My latest excursion to the thrift was quite satisfying. Although I didn’t find any good records, books, or knick-knacks, I did find three fantastic cameras (345678375389 bonus points!) Check it:
Kodak Instamatic Movie Outfit M24 with user’s manual.
Polaroid 210 Land Camera with user’s manual and expired film
Polaroid Onyx Spectra System with user’s manual
I’m happy to say that I have film for the two Polaroids; however, I haven’t any experience working with the Kodak Instamatic Movie Outfit, or any type of movie camera for that matter. I’m contemplating buy this just to give cinematography a try.
FREE SHIPPING ON YOUR ORDER
placed in the period from September 27, 8pm CET / 2 pm EST to September 28, 8 pm CET / 2 pm EST AND orders must show a minimum order value of EUR 50.00/ USD 65.00 (EUR 40.00/ USD 54.00 for Impossible Pioneers).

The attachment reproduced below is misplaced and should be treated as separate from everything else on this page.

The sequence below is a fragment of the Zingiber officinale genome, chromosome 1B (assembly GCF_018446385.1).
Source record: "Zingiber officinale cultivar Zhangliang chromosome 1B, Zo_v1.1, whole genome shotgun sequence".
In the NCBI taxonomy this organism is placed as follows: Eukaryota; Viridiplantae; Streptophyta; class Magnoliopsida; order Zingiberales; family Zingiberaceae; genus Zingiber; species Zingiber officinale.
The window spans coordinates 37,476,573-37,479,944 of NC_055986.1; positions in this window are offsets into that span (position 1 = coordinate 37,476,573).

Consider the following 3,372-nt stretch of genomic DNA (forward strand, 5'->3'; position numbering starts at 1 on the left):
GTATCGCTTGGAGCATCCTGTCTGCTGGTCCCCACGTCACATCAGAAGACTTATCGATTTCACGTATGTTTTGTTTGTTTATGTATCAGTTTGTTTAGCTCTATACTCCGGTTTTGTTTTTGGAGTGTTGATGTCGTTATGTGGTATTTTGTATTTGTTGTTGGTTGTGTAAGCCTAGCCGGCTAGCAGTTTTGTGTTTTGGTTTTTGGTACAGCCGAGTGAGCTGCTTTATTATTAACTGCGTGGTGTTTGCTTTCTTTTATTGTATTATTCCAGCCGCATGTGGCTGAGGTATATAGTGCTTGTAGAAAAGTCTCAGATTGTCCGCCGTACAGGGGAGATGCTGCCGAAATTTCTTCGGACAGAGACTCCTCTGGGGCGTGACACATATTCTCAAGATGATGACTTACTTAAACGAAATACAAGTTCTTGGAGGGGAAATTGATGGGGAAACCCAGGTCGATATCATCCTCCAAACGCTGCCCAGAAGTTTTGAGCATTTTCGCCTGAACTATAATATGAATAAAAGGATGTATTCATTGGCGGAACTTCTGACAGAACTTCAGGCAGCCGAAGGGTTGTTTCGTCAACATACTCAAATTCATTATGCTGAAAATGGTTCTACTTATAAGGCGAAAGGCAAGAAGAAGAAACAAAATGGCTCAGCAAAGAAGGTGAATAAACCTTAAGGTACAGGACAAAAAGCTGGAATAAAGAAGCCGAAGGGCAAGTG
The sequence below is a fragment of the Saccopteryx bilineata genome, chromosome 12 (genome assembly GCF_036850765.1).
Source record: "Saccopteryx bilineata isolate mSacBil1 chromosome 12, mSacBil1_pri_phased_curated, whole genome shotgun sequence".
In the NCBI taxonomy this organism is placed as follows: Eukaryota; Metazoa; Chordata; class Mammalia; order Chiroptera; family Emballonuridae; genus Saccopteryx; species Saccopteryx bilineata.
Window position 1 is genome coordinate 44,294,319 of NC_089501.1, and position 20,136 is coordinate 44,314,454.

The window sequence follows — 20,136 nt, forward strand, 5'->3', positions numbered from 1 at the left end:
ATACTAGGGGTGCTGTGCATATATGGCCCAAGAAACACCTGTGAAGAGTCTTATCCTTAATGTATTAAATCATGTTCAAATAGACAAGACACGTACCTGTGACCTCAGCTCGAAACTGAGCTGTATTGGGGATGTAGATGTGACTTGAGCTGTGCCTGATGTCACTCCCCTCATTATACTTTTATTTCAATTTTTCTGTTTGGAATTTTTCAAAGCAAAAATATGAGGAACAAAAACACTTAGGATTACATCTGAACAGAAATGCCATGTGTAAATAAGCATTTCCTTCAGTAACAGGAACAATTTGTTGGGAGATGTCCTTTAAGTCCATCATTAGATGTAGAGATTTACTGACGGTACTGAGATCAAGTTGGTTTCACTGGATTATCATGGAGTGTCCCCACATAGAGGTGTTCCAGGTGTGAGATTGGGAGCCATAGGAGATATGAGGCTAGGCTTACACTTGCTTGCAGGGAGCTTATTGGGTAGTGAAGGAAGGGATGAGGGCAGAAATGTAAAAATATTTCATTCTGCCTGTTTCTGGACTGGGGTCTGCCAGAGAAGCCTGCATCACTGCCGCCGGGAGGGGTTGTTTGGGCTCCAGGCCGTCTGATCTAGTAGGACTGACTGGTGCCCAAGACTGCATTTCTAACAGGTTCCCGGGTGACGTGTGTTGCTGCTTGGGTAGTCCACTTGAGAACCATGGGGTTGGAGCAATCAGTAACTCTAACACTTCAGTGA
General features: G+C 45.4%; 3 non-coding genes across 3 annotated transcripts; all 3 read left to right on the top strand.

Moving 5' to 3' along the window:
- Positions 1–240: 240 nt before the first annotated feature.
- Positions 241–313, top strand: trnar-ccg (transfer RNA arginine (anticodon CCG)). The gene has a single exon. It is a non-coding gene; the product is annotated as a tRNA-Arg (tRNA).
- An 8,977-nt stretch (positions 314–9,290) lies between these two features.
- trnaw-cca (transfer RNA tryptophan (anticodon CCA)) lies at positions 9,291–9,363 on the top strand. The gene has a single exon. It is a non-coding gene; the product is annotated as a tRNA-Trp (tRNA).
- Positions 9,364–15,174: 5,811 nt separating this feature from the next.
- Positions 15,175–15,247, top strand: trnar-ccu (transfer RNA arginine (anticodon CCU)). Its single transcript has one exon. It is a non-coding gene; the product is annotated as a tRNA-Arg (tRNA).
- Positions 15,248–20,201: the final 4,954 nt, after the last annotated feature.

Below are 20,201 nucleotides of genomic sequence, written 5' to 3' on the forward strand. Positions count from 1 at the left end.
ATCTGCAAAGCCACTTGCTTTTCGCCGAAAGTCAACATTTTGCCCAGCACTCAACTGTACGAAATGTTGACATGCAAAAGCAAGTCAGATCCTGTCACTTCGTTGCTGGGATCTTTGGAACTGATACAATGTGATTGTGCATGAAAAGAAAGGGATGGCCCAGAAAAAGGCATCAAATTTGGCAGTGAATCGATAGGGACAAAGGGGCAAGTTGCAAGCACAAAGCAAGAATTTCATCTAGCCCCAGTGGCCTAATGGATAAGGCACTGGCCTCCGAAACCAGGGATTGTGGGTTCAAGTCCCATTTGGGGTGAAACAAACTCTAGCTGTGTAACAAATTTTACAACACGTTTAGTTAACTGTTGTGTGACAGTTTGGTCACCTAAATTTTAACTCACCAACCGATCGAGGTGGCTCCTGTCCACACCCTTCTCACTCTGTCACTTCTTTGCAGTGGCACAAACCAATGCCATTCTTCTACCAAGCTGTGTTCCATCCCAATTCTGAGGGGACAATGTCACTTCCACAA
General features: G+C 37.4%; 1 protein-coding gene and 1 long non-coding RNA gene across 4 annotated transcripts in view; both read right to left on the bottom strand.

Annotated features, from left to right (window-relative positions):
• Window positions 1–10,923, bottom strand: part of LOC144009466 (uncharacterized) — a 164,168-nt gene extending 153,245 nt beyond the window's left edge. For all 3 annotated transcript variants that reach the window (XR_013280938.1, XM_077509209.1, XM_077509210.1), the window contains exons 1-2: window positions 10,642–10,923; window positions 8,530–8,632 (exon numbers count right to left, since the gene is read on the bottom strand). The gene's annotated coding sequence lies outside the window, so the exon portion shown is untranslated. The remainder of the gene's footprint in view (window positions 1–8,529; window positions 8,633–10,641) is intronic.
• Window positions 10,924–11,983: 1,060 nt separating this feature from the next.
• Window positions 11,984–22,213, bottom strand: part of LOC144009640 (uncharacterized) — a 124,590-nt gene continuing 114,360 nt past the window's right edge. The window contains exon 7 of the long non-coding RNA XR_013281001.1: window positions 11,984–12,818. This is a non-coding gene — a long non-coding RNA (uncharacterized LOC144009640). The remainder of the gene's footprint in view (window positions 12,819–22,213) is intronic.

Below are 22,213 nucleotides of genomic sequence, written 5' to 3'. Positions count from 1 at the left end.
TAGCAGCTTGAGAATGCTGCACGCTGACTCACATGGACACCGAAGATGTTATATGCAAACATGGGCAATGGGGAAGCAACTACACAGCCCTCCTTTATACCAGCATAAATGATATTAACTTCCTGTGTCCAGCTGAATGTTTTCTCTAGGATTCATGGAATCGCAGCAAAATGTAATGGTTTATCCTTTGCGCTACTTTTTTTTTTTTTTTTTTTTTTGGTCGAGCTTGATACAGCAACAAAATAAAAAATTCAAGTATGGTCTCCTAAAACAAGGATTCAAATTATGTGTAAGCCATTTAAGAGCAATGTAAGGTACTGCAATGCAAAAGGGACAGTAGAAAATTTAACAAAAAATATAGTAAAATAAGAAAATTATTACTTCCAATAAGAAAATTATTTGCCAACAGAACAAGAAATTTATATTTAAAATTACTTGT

Film photographers are innately artsy. Everything they do, whatever kind of pictures they take: they are, more or less, automatically considered to be funky-fartsy. Every film photographer’s self-portrait is his/her diary — or another just “another arty accident,” says satirical blogger Jon Salt.
Great satire. Or is it?
What’s Pola Day, you ask? Well, on the first Saturday of September, everyone in the world will be taking Polaroids and will be sharing them on pola-day.com. That’s all there is to it.
Here is my first Pola-Day Polaroid:
Submit your Polaroids, Instax, and/or Impossibles to email@example.com with the title, your name, website, and any other info you want to provide.
What do you get when you mash together the nostalgia of instant analogue photography and the easiness of photo-sharing apps?
To put it simply, Instaprint is a new take on photo booths; each Instaprint box is preset with your party or event’s specific location. Any time someone takes an Instagram photo and tags it with that location, the Instaprint box will print out your photo, just like a Polaroid or photo booth would. Check it:
Click here to view the gallery of past events or for more information.